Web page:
Wednesday, June 07, 2006

Getting Schooled

Tim, whose blog I read regularly and whose voice I greatly respect, has a lot to say about Prof. van Heerden. As an engineer, Tim has every right to a voice on this one, and I'm feeling quite schooled right now.

It seems I was too deferential to van Heerden. It seems he really was talking about engineering issues that he shouldn't have been talking about, and Tim does a nice job of pointing out the problem.

Still, some stories don't really have a clear good guy and an obvious bad guy. I'm still doubtful about the intentions of those LSU administrators who tried to shut van Heerden up. And I'm still glad when ANYBODY talks about the criminally negligent work on levees here, whether they're an engineer or not.

If van Heerden is a reckless media hound, however, I guess we need to know that. On the other hand, a couple of vice chancellors (one of them a communications guy) aren't the right people to be telling him to pipe down. A properly qualified representative from a professional engineering organization ought to do the talking.


Anonymous said...

Seems like his PhD in Geology would be pretty applicable to soil structure in and underneath levees. He is also the Deputy Director of the Louisiana State University Hurricane Center. I’ll keep listening to him.

MikeMoser said...

I have wondered a bit about some of his pronouncements; but on the other hand. The ACOE has spent months telling the media thorough its spokespeople that the levees were 'overtopped in New Orleans' instead of admitting that their cheap design failed in its first test and scoured a hole 30 below sea level to flood 80% of the city. So, a little hyperbole might just be necessary to keep the media dialogue going until the final report came out and admitted [in the passive voice] what we all knew in October.

We were short sheeted.

As far as LSU being weasely, it is an interesting tale. However, think about what would have happened if he were suddenly dismissed at anytime in the postK months. The national media would have gone berzerk. If there is one thing they think that they understand, it is that Louisiana is the kind of place where the truth might not set you free.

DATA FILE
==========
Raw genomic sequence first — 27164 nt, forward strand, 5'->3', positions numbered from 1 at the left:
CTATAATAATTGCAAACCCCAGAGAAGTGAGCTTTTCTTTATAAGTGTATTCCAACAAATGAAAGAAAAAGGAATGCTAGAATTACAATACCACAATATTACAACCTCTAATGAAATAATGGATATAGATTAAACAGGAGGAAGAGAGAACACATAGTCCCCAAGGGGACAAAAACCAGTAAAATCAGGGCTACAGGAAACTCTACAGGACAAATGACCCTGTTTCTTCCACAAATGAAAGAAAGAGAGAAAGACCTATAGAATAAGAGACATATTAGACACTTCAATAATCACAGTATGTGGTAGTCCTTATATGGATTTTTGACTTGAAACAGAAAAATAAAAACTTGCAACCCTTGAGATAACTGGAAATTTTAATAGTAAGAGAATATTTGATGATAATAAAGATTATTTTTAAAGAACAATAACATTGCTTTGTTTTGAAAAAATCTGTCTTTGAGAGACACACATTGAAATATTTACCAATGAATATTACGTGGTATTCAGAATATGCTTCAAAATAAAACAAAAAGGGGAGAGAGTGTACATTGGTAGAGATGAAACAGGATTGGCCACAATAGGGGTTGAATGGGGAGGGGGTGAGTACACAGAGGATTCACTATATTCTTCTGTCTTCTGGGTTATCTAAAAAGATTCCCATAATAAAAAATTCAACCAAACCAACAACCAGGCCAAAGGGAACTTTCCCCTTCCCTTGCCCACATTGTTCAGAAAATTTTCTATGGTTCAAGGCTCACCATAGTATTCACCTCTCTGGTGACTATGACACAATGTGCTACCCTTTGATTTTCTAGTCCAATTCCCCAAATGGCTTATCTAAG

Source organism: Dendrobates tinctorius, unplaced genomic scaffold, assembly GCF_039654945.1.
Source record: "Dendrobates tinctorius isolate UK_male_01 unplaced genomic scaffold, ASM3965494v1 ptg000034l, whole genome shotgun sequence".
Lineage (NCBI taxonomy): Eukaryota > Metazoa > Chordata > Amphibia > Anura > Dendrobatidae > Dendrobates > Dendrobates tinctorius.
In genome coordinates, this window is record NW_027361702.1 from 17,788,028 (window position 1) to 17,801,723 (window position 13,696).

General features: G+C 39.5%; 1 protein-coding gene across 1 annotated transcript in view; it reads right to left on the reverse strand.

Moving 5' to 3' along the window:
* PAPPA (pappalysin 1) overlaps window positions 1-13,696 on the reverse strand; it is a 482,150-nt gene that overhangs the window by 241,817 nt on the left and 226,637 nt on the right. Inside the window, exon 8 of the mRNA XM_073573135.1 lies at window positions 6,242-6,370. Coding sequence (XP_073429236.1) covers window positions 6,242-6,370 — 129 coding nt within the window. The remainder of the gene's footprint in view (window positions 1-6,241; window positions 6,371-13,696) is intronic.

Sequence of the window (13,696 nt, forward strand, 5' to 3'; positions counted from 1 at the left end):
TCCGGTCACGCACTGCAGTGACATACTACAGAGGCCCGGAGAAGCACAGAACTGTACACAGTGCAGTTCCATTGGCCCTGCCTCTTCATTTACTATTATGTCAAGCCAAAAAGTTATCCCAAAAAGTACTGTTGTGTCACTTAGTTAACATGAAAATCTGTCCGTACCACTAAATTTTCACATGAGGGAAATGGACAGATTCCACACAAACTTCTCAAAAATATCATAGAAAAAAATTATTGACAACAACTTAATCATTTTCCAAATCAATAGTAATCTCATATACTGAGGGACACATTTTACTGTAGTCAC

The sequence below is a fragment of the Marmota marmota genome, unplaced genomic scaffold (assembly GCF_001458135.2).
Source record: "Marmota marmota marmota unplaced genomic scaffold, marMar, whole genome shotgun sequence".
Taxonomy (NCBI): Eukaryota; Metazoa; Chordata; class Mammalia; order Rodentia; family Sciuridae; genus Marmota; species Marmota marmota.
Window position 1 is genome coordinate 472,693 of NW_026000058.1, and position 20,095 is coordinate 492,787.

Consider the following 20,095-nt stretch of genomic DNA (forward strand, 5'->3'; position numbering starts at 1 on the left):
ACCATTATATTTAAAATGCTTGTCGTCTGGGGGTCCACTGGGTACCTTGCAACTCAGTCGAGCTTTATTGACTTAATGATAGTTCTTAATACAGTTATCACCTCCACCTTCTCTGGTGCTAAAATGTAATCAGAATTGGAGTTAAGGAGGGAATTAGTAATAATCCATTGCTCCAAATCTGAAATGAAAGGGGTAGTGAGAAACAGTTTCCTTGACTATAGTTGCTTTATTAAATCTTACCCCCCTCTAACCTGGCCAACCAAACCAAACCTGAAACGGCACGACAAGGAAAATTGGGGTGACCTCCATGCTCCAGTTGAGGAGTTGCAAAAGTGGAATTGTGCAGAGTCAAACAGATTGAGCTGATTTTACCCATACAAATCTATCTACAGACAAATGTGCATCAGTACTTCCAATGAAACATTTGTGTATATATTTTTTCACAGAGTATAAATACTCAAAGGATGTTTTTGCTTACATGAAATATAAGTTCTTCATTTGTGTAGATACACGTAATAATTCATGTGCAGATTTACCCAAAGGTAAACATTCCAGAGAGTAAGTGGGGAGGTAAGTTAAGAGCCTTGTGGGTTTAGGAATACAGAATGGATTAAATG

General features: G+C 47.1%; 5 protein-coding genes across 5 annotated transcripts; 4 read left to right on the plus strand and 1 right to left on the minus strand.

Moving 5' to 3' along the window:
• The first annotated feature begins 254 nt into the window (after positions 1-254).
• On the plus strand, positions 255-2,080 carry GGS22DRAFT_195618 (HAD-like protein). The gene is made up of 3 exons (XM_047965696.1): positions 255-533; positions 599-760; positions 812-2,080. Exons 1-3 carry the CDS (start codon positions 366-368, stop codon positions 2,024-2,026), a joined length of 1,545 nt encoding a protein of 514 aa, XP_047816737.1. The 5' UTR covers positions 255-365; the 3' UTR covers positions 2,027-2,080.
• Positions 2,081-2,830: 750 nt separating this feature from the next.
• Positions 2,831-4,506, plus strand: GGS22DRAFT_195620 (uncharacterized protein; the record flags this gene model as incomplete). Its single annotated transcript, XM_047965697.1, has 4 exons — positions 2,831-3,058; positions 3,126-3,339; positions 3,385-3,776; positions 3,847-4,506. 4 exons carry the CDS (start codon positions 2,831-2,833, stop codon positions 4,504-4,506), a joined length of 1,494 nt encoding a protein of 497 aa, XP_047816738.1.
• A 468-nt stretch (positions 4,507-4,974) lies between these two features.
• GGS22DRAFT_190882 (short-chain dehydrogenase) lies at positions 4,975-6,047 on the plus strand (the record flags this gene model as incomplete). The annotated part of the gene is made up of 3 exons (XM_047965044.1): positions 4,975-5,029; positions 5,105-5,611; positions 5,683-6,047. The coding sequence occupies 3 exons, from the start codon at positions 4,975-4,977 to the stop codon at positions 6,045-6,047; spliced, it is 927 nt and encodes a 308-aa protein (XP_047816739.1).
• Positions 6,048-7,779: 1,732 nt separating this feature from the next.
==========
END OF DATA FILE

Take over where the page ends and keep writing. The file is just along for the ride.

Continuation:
Tim said...

Mr. Clio, thanks for the kind words. What other readers of your blog need to understand is that it does not matter whether Prof. van Heerden is right or wrong--even a stopped clock is right twice a day. The issue is simply that he presents himself to the public as an engineering expert, and that's illegal in Louisiana and every other state in the union. The same safeguards apply to the practices of law and medicine. Only recognized professionals can present themselves to the public and give advice in these areas.

Now on the matter of free speech, you're damn right Prof. van Heerden and anybody else has the right to knock the Corps and complain about the failed floodwalls and the overtopped levees. The Internet is still buzzing with theories of how things failed and recommendations of how to fix them.

I seriously doubt anything the professor says or does will in any way affect federal funding at LSU. Such funding and research grants come from many different departments and agencies of the federal government and I doubt that anyone in Washington cares who is complaining about the Corps or FEMA when they sit down to review research funding proposals.

And no one should worry that without Prof. van Heerden we might get hoodwinked. The team from UC Berkeley including Ray Seed and Bob Bea has done an excellent job of helping keep the heat on the government and its shortcomings. They released their findings a week before the official IPET report and were widely quoted in news accounts in their disagreements with the IPET report.

Again, thanks for the link and the compliments. Keep up the excellent blogging!

mchebert said...

My predilections still lean towards van Heerden. I am a doctor and let me assure you that many, many people offer medical advice without M.D.s. Turn on any national news broadcast, turn to the health section or any newspaper and you will see "Health reporters" and "health experts" (e.g. Mackie Shilstone, Meg Farris) who offer health advice without medical licenses.

Actually, I don't mind. If a person can read and think critically he or she is fit to draw conclusions about health. I only ask that these people make it clear that they are not doctors and that a doctor's opinion should be sought for any questions.

Same here. Van Heerden is just calling it as he sees it, and this is his right. The certified engineers failed us so badly in Hurricane Katrina that I think we could use an outsider's point of view.